Elder abuse is any behaviour that causes harm or distress to an older person, inflicted by someone they should reasonably be expected to trust.
Elder abuse can be physical, emotional or financial. It can be a one off occurrence or it can happen repeatedly over a period of time. It includes different forms of abuse, neglect and exploitation, both intentional and unintentional.
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Who does elder abuse affect?
Elder abuse is a global problem. International studies report that 3% to 10% of older people experience abuse or neglect each year. Elder abuse:
- commonly affects people who are frail and vulnerable and who depend on others to meet their most basic needs
- happens to men and women of every religious, cultural, ethnic and income group
- may occur in any setting, rural or urban
- can affect older people living on their own or living with others
- can occur in private homes or within a residential care or health care setting.
Sadly, much abuse goes unreported. It has been estimated that only 16% of all abuse incidents come to the attention of service agencies which can assist the older person to live safely.
See also risk factors for elder abuse
What are the types of elder abuse?
The 5 commonly used categories of elder abuse are:
- physical abuse
- inflicting physical pain or causing injury, including inappropriate use of force or restraint and use of medications that sedate or cause harm
- sexual abuse
- non-consensual sexual contact of any kind
- psychological/emotional abuse
- inflicting mental pain, anguish, or distress on an elder person through verbal or nonverbal acts
- financial/material abuse
- illegal or improper use of funds or other resources, and/or exploitation
- failure to meet the physical and emotional needs of an older person.
More on types of elder abuse
Institutional abuse is a policy or accepted practice within an organisation that causes harm to, or disregards, a person’s rights. Examples include:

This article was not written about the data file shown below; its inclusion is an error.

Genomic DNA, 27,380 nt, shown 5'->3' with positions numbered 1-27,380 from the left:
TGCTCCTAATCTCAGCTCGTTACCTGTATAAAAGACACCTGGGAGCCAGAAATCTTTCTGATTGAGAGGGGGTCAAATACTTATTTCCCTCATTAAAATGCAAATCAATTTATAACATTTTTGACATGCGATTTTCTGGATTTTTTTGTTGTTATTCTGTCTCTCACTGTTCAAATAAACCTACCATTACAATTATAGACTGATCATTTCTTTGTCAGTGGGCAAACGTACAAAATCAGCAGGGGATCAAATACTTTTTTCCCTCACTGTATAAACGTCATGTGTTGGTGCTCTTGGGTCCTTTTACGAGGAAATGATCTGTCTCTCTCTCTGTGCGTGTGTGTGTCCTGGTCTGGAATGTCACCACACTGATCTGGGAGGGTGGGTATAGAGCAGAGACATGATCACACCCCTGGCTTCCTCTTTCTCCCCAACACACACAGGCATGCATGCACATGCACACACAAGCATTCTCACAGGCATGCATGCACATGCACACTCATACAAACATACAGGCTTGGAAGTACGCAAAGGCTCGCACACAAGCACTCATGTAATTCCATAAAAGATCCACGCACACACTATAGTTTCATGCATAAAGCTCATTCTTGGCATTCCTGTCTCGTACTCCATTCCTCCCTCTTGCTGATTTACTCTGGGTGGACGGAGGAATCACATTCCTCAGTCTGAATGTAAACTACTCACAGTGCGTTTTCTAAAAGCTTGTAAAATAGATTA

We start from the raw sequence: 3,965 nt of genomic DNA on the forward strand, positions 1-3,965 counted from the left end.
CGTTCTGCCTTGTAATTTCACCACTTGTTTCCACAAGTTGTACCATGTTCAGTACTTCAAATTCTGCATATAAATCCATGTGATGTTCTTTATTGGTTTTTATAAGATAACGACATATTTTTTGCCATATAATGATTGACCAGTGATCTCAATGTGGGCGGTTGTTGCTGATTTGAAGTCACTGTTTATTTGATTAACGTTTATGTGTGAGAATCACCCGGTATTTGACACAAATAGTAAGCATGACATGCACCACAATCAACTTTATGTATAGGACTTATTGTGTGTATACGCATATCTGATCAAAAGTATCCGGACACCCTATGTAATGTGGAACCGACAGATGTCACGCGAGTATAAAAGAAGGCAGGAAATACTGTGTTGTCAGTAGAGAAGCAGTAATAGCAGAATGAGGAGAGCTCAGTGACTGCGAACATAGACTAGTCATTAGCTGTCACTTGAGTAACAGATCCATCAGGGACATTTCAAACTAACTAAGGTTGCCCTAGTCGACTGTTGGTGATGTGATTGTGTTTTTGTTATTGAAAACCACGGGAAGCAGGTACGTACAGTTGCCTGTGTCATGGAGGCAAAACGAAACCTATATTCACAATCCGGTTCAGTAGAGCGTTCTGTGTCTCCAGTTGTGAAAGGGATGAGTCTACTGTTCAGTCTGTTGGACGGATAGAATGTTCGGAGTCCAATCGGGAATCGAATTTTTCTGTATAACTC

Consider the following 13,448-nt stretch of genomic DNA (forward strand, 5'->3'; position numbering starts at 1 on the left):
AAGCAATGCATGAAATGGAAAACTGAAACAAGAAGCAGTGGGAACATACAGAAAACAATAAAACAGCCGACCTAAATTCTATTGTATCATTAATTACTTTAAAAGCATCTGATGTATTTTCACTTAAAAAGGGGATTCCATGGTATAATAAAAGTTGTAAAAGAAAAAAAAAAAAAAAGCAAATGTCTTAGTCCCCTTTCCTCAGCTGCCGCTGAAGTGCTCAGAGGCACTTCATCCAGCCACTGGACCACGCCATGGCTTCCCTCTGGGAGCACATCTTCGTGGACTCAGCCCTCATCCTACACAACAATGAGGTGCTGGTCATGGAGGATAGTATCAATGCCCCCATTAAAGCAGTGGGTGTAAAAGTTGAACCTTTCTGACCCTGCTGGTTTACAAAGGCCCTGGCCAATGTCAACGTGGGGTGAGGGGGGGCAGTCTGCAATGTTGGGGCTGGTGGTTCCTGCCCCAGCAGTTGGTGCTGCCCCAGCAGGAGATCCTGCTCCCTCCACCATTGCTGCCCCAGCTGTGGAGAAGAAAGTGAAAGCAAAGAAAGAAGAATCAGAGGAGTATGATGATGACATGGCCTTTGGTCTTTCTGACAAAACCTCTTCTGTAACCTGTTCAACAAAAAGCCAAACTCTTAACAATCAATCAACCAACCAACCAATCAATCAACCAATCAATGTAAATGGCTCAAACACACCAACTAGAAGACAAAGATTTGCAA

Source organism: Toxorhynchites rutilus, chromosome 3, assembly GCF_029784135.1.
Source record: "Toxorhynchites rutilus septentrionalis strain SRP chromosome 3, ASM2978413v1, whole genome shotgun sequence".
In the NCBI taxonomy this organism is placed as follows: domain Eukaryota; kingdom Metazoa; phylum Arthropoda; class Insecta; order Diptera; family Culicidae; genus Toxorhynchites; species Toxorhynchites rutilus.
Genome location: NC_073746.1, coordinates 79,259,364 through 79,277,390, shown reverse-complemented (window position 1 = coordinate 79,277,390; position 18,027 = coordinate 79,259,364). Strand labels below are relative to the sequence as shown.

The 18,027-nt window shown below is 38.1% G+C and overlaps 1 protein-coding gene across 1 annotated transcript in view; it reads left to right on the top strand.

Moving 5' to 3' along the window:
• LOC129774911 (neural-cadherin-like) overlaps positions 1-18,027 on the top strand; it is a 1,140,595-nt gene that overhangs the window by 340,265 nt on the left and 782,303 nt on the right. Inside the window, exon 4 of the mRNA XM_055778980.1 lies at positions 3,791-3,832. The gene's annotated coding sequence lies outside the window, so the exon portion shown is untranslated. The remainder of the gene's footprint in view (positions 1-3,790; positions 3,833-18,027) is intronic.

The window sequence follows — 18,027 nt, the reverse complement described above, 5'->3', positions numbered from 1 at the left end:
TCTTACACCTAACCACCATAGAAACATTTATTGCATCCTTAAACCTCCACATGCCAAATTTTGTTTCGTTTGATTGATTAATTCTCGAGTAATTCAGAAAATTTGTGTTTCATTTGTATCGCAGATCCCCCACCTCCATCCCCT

- inappropriate rationing of continence products
- inflexible routines eg: dress for breakfast before 8am.
Institutional abuse may occur in rehabilitation and continuing care wards, as well as in acute wards, day care, emergency and outpatient departments, and any other area where the care of older people is provided.
What are the signs of elder abuse?
The following are signs that may raise suspicion of elder abuse but it is important to avoid jumping to conclusions – the whole situation needs to be taken into account:
- unexplained behaviour, sleeping or eating habits
- confusion, withdrawal and/or edginess
- unexplained injuries
- drowsiness (due to over-medication)
- fear of a particular person
- recoiling from touch
- unusual withdrawals from bank accounts
- unpaid bills and/or not enough money for necessities.
Read more about signs of abuse relating to different types of elder abuse.
How can elder abuse be prevented?
Older people have the right to make their own choices and decisions even if we don’t agree with them. To help prevent elder abuse, older people should be:
- loved and cherished
- spoken and listened to respectfully
- included in social activities
- phoned or visited regularly
- supported to spend their money how they wish
- encouraged and supported to make their own decisions
- enabled to set their own pace.
Where to find help
If you or an older person are in danger call the Police on 111.
If you are worried about how you or an older person are being treated:
- talk to someone you trust – a friend or someone in your family
- talk to someone you see regularly – a doctor, doctor’s nurse, or member of the church or spiritual leader
- call the Family Violence Information Line on 0800 456 450
- contact the Age Concern Council to find out about elder abuse and neglect services in your area.
- Family violence intervention guidelines: Elder abuse and neglect. Ministry of Health, NZ, 2007
- Age Concern Council of New Zealand
- Agewell New Zealand